Will: The Autobiography of G. Gordon Liddy.
But who signed it? Did you? The hoopla that greeted the post-resignation Nixon whenever he published a new book, visited the White House, or stopped at a Burger King marked not, I believe, an exculpatory embrace of the former president, but simply a continuing fascination with him. As Nixon himself said of the crowds that came to hear him: "They're here because they want to hear what I have to say, but they're [also] here because they say, `What makes this guy tick?'" Nixon and his sordid cast of henchmen repel us even as they rivet our attention, like scenes of carnage by the side of the road.
This, I assume, is the reason St. Martin's Press has reissued Gordon Liddy's 1980 autobiography, Will. Liddy commands a wide listenership, and if Howard Stern and Rush Limbaugh can top the best-seller charts, why not the G-Man? Indeed when Will first appeared, it was a best-seller, horrifying and fascinating readers with now-legendary tales of Liddy charbroiling his own flesh over an open flame so as to inure himself to pain. (Saturday Night Live memorably satirized the scene with an ersatz Liddy barbecuing his sauce-slathered hand over a grill, then biting into it.) It's not that we forgive Liddy; we just want to slice away the hard exterior and see what's cooking underneath.
Reading Will should chasten the petty scribes who today scream scandal over every piddling political flap that rears its head. With chilling sangfroid and mephistophelean delight, Liddy details the Nixon administration's shockingly criminal plans, both consummated (the burglary of Daniel Ellsberg's psychiatrist's office) and not (the loose but serious talk of having the columnist Jack Anderson assassinated). And these are just the episodes we remember. Will reminds us that as general counsel to the Committee to Reelect the President (CREEP), Liddy dreamed up a voluminous and intricate set of illegal "dirty tricks"--only some of which were actually implemented. Liddy called the master plan "GEMSTONE," and each little scheme is truly a gem of ingenious lawbreaking: DIAMOND involved kidnapping and drugging antiwar leaders and whisking them, unawares, to Mexico. GARNET entailed staging phony left-wing demonstrations in order to alienate mainstream voters (one plan--to have hippies publicly urinate on the carpet of Georger McGovern's hotel suite--was scotched when CREEP boss John Mitchell learned he'd soon be moving into the very suite himself). And the racistly named COAL comprised plans to fund black congresswoman Shirley Chisholm's bid for the 1972 DemocratiC nomination, so as to rend the black community. The recently released Nixon tapes that disclosed a variant of this plan, involving Jesse Jackson, wouldn't have seemed like such news if we hadn't let our hardback copies of Will get dusty.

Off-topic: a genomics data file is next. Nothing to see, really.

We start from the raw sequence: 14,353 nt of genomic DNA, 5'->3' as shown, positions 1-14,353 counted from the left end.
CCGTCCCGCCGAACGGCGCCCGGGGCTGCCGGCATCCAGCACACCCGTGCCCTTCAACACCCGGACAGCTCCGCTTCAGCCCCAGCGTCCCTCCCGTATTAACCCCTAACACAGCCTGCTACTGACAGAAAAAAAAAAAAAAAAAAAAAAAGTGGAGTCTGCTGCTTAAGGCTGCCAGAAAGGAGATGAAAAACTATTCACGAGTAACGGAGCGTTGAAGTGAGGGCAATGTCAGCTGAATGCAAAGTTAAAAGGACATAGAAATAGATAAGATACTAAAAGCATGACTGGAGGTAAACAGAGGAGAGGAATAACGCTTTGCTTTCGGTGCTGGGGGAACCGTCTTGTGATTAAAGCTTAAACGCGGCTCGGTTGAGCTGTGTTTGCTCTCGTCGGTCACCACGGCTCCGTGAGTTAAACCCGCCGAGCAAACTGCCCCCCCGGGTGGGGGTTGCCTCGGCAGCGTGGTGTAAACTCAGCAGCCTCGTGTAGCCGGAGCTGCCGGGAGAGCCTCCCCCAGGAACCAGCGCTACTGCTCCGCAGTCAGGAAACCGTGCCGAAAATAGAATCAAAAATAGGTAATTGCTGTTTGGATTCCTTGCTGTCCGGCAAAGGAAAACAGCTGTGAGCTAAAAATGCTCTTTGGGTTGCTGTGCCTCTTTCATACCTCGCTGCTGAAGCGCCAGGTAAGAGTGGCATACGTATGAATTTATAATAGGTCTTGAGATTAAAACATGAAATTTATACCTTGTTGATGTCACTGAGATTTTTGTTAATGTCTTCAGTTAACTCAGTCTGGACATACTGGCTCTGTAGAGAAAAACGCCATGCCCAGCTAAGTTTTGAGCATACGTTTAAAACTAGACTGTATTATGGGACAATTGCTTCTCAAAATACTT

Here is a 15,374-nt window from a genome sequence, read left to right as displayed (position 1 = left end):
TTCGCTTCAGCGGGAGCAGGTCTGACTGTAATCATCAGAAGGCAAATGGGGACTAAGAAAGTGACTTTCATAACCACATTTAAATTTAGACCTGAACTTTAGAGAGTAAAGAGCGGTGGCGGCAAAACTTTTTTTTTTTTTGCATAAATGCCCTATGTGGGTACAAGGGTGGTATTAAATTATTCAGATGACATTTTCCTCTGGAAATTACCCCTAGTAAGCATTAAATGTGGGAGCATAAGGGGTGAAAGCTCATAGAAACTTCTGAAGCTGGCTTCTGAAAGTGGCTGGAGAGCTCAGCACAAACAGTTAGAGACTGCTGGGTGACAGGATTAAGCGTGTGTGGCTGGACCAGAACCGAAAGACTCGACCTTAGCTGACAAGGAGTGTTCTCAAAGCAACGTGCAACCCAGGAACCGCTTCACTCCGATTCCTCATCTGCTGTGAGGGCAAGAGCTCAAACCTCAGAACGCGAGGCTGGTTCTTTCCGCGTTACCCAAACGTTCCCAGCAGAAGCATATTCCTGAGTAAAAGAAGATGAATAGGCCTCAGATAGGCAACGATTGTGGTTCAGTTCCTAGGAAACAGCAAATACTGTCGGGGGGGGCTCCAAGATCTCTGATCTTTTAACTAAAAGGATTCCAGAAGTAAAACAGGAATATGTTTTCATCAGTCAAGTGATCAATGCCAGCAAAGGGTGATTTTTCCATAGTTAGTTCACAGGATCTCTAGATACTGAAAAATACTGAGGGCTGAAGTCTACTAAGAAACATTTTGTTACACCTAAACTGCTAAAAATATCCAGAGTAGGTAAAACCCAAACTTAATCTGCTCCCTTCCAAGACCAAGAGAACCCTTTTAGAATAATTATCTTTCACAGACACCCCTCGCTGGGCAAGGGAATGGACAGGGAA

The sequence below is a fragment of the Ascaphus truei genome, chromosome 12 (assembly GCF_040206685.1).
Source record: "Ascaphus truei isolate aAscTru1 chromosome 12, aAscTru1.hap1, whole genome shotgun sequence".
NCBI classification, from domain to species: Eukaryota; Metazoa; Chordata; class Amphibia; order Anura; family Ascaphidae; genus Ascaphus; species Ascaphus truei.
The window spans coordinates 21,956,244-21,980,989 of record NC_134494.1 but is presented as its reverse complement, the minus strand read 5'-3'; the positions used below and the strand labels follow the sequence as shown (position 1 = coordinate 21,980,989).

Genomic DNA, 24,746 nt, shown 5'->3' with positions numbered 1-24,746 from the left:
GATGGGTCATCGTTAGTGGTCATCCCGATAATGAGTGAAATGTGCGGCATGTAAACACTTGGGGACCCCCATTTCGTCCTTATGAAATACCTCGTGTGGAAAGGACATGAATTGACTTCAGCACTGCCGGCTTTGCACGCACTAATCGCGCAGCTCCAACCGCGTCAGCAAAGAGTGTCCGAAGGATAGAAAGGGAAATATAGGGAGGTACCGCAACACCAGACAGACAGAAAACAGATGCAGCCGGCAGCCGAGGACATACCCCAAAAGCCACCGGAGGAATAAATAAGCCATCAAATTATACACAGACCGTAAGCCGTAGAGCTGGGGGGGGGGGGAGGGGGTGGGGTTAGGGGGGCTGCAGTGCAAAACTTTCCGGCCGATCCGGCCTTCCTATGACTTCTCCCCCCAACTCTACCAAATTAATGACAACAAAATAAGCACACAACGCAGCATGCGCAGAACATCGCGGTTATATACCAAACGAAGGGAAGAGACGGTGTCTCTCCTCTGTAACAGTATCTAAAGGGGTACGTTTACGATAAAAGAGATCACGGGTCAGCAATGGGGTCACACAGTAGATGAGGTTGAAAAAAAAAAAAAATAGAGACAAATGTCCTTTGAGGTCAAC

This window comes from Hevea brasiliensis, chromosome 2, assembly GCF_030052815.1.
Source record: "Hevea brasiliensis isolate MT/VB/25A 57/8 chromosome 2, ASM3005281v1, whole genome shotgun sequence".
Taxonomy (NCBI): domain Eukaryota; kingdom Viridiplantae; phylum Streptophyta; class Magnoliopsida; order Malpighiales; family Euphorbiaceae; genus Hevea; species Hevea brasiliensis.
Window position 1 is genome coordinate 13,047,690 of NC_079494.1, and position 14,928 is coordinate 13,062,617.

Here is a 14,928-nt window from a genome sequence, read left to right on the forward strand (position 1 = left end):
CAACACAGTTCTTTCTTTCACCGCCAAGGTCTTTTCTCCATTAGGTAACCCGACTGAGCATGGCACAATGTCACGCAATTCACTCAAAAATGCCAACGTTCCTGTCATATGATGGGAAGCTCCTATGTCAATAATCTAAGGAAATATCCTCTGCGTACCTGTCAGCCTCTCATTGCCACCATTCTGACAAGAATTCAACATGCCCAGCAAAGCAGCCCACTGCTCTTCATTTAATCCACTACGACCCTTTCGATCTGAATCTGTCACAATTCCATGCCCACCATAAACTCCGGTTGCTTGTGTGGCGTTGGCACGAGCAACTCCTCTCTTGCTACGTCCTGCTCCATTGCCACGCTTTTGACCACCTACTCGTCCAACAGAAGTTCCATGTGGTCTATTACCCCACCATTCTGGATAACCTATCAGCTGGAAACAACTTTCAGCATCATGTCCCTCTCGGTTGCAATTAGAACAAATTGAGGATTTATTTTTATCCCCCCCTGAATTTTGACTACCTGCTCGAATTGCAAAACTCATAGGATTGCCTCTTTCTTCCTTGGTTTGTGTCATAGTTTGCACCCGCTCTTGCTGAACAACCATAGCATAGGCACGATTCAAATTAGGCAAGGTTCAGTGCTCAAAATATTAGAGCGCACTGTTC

Besides reconnecting us to the enormity of the Watergate crimes, Will offers a tantalizing self-portrait of Liddy. My specialty is history and politics, but this book really ought to be turned over to a psychiatrist. Even a novice therapist would have a field day. Here is Liddy's earliest memory: "Lying on the floor as my paternal grandmother lashed me with a leather harness, shouting, `Bad! Bad!'" Elsewhere, in recounting his childhood, he writes, "Soon my every waking moment was ruled by that overriding emotion: fear" And all of this happens, incidentally, by the just second page.